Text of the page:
Electric potential & potential difference
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Intro to potential difference (& voltage)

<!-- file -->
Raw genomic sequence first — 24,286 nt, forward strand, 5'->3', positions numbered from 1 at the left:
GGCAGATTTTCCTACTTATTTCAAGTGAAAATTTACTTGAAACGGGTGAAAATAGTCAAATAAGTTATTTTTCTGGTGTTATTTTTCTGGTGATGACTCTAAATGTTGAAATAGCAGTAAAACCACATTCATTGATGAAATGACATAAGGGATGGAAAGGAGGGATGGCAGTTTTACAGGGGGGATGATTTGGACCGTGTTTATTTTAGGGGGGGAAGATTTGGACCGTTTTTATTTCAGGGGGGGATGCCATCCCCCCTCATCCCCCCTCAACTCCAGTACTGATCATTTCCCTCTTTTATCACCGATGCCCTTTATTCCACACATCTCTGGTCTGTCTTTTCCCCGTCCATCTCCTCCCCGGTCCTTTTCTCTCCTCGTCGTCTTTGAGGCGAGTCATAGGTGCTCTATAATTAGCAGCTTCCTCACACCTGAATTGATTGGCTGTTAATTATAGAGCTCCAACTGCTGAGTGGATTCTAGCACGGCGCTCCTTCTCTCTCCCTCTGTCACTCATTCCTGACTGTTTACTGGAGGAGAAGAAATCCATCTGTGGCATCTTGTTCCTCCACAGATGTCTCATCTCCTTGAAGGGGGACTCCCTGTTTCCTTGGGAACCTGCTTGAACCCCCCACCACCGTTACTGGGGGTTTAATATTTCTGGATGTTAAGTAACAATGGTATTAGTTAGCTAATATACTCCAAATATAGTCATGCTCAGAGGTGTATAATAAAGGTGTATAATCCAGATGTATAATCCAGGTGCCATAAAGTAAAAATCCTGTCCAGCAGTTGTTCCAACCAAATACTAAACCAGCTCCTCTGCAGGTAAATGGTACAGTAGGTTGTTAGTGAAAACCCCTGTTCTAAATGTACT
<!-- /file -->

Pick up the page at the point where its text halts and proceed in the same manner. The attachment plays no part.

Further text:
- [Instructor] If we have a bulb connected to a bunch of wires, the question that we're gonna answer in this video is how do we setup a current in these wires? And we'll also learn what a battery does and what does voltage really mean? And to do all of this, let's start by thinking of an analogy. And the analogy is this picture of happy kids playing on a slide. If, as the kids slide down, someone could pick them up and put them back at the top continuously, then I'm pretty sure you can guess, there'll be a continuous motion of these kids. And so, there'll be a continuous current of kids. And so we'll keep this picture in our mind as we try and understand how to produce a continuous current of charges. So let's start looking at this a little deeper. If you look at the kids who are on the slide, what's making them move from here to here? I'm pretty sure you know the answer to this, it's gravity. Gravity's the one that's pushing them down the slide. In a similar manner, there are charges present everywhere in the wire already. We've already seen that these wires are all metals and metals have loads of electrons, which are negatively charged particles, free to move inside of them. The only problem is they're not moving, they're at rest. So to make them move, we need to push them. Just like how gravity pushes these kids, we need an electric force to push these electrons. And that electric push is what is given by a battery. So of course, there are charges inside a battery as well. But what's important is that one side of the battery is positive, the other side is negative. That starts pushing these electrons. Now, for simplicity, what we will do is we'll assume that these are not negative electrons, but we'll assume them to be some kind of positive charge. The only reason being, the direction of the current is the direction in which positive charges move. That's how we chose the convention, isn't it? So thinking in terms of electrons would be, might be slightly annoying. So we can focus more on the concept over here easily, if we just assume that these are positive charges, all right? So, if we think of them as positive charges, we can now see the positive terminal of the battery pushes these charges away from them and the negative terminal of the battery pulls these charges towards it. And as a result, we now have an electric current motion of charges in this direction. And just like over here, for continuous motion of the kids, someone needs to continuously keep picking these kids up and putting them back over here, pushing them against gravity. Over here, someone needs to keep picking up these charges and push them back up continuously against the electric force. And that job is done by the chemicals inside the battery. There are some chemical reactions that go on and these chemical reactions start pushing these charges up against the electric force, and as a result, we have a continuous motion of charges creating a continuous supply of electric current. And if you could see those charges moving, it might look somewhat like this. That's it, a very brief animation. Now, to understand voltages, let's come back over here. As these kids move down from more height to less height, they gain energy. If this was a very smooth slide, they might have gained kinetic energy, they might speed up. But if this was a rough slide let's say, then because of the friction between their body and the slide, then there is a lot of heat generated. So as the kid keeps moving down, there is a lot of heat generated in the slide. And since heat is a form of energy, we could ask, where did that energy come from? And you may already know the answer to this. We say that energy was already stored up in this kid. As the kid moved down, slowly the stored up energy got converted to heat, and this stored up energy is what we call potential energy. And so, every kid at this point, top most point of the slide has very high potential energy. And so we could say this point is high potential point. High potential. And as they move down they lose potential energy and convert it into heat. And by the time they come over here, they would have lost all that potential energy. So we can say that this is low potential point. Low potential. And as the kids move back up, they gain potential energy. And who gives them that potential energy? Well again, you might guess, it's this person who's pushing them up, he's the one who's transferring the potential energy back into the kids. And again, the kids lose that potential energy and so the cycle repeats. In a similar manner, as the charges move through the bulb, there is heat generated in the bulb. Again we could ask, where did this heat come from? In a similar manner we could say, the charges over here might have already had, might already have stored energy. And as they move through the bulb, they lose that stored energy. And so we can say that the charges over here have high potential energy, and the charges over here, as they move down, they lose so they have low potential energy. The only difference between these two cases, one is that this is due to gravity, this is due to electricity. But another major difference you can see is that over here, as kids are moving down, they're continuously losing potential energy and producing heat. But over here, we're going to assume that not much heat is created in the wires. I mean, you know that in reality, the wires do get hot, but they don't get as hot as the bulb, isn't it? So to keep things simple, we like to assume in all the circuits that we deal with, that there is absolutely no heat generated in the wire. And so that means that the charges don't lose any potential energy up til this point. Then they lose all the potential energy gets converted to heat, and then they come back. And so in this case, we can now say that all the charges over here in this section of the wire have high potential energy, so this is high potential point. And all the charges over here, they have lost their potential energy, and again, they have the same energy because they don't lose energy to the wire, in reality they do, but we're assuming they won't. And so we can say all these charges over here are at low potential. So every time charge moves through the bulb, they lose potential energy. And every time the chemicals in the battery push them back up, they gain potential energy. And that energy comes from the chemicals of the battery. Just like how over here, the energy comes from this guy. And voltage is simply the difference in the potential energy of the charges. And that's why voltage is more technically called just potential difference. It just tells us what's the difference in the potential energy of charges. So for example, we'll take an example and understand voltage. For example, over here, if we said the potential difference between these two points is 1.5 volts. Than it means there is a difference in energy, potential energy, of 1.5 joules per coulomb. The per coulomb part says, that every coulomb as it moves from here to here, it gains 1.5 joules of potential energy. And similarly, when a coulomb moves from here to here, it loses 1.5 joules of potential energy and gets converted to heat. So voltage just indicates how much potential energy a coulomb gains or loses. If this was a nine volt battery, then every coulomb gains nine joules of potential energy as it comes here. And per coulomb, it would lose nine joules of potential energy as it goes from here to here. So there will be more heat generated per coulomb. That's what a nine volt battery would do. And this number also means that if there were two coulombs that go from here to here, then they would lose a total of three joules of potential energy, two times this number. If there are 10 coulombs that move from here to here, they would lose a total of 10 times this number, 15 joules of potential energy, and so on. So knowing the voltage helps us calculate how much potential energy would be lost or gained when charges move from one point to another. Also, if we were to take these two points in the circuit, then the potential difference between them is zero. Can you understand why? Pause the video and think about it. Well, that's because we assume there is no loss in potential energy as charges move through this wire. And therefore, the potential difference between these two points is zero. Similarly I hope you agree, potential difference between these two points is also zero. There's only a potential difference between these two points and since this is a high potential, we tend to put a plus sign for high potential and negative sign for low potential. And similarly, there's a potential difference between these two points. And therefore, we always say, we can get a continuous supply of current if we maintain a potential difference between ends of the wire. All right, one last thing is in some textbooks they define voltage in terms of work done. It's pretty much the same thing. So let's just look at what that is. You see over here, when the battery is transferring the charges from low potential to high potential, we saw it's the battery who's transferring energy into the charges, just like how this guy transfers energy into the kid. In physics, whenever you transfer energy, we say you are doing work, that's it. So over here, we can say the battery is doing 1.5 joules of work per coulomb that it transfers, right? And so from this, we can now say voltage also tells us how much work is being done. Work is being done in transferring charges from one point to another per coulomb, per coulomb, that's it. So to summarize what we learned, we saw that in order to maintain an electric current in a circuit, we need to maintain a potential difference. The potential difference or voltage, is simply an indicator of how much potential energy is gained or lost per coulomb, when it moves from one point to another. It can also be thought of as how much work needs to be done to transfer the potential energy per coulomb from one point to another.